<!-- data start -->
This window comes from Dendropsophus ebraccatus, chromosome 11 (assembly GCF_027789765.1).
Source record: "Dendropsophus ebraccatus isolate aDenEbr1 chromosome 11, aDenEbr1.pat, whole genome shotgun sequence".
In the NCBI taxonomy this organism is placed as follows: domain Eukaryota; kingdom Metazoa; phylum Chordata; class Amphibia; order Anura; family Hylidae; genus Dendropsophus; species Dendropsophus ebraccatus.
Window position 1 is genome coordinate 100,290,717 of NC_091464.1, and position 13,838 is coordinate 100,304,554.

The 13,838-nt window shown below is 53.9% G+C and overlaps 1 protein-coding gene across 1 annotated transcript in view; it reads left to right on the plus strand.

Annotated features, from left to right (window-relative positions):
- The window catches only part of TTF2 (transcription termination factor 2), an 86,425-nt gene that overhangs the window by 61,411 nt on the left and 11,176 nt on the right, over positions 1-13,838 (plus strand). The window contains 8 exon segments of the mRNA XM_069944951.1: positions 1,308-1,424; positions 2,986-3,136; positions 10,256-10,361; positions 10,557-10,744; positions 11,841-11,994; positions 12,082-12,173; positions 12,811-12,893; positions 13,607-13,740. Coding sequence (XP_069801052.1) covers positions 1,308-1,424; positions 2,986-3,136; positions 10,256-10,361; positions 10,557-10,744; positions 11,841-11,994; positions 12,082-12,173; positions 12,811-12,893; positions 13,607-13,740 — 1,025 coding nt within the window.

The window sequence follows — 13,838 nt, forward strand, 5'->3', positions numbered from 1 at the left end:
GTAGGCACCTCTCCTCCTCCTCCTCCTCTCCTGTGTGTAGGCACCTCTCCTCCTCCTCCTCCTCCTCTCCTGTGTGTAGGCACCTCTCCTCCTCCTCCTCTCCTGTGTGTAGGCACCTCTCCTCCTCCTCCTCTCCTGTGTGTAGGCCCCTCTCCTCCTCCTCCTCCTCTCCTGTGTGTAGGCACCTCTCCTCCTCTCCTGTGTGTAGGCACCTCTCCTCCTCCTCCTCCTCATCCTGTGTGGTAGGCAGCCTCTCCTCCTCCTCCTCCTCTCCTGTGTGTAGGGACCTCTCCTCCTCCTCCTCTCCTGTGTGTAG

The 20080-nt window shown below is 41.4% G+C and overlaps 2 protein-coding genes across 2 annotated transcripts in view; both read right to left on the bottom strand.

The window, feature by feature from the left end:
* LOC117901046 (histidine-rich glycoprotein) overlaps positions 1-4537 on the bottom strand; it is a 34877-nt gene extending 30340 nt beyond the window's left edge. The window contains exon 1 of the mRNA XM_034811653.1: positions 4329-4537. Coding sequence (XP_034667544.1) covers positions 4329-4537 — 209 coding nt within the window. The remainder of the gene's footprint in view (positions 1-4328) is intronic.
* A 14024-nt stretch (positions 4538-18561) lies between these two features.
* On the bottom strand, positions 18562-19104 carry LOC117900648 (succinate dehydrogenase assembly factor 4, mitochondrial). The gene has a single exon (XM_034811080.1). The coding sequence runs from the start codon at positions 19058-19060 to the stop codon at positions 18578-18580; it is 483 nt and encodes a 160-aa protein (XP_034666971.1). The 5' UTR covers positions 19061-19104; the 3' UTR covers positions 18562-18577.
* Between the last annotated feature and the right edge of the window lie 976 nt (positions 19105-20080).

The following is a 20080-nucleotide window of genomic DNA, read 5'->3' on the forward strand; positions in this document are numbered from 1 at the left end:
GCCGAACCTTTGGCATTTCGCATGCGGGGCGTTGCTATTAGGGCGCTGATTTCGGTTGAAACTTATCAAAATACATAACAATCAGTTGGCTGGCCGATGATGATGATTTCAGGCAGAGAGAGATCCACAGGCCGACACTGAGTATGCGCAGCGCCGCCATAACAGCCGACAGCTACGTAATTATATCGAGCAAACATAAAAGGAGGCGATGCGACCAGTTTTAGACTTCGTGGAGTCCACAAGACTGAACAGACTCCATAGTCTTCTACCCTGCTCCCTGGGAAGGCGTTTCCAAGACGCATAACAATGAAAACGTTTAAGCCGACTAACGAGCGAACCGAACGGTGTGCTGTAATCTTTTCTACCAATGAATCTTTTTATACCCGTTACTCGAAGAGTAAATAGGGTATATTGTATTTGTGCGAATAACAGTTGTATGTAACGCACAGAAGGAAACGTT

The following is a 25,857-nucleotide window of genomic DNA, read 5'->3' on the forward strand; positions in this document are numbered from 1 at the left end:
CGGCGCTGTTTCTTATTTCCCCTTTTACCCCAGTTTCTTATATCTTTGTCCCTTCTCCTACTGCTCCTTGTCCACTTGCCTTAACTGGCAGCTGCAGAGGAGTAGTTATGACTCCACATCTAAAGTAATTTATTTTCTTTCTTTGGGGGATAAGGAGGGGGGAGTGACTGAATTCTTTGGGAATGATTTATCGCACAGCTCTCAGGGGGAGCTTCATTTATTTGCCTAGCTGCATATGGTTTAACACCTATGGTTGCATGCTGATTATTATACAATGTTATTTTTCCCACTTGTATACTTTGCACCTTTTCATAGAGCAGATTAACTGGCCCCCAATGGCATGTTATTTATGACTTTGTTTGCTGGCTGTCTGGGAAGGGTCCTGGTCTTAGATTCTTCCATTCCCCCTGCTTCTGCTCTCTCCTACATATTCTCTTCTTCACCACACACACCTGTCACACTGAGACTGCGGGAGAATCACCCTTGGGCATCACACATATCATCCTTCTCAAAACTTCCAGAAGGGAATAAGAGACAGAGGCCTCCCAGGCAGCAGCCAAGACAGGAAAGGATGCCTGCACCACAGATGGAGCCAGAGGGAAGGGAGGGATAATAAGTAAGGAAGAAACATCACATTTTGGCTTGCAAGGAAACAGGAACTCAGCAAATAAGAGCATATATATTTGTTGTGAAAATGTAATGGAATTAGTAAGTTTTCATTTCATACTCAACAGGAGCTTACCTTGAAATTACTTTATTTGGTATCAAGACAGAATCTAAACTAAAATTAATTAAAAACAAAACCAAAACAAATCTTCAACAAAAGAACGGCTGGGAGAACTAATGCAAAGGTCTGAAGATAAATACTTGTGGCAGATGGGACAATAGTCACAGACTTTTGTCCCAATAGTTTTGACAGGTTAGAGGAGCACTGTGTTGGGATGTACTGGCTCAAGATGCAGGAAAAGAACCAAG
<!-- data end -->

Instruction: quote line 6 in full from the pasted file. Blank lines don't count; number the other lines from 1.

Annotated features, from left to right (window-relative positions):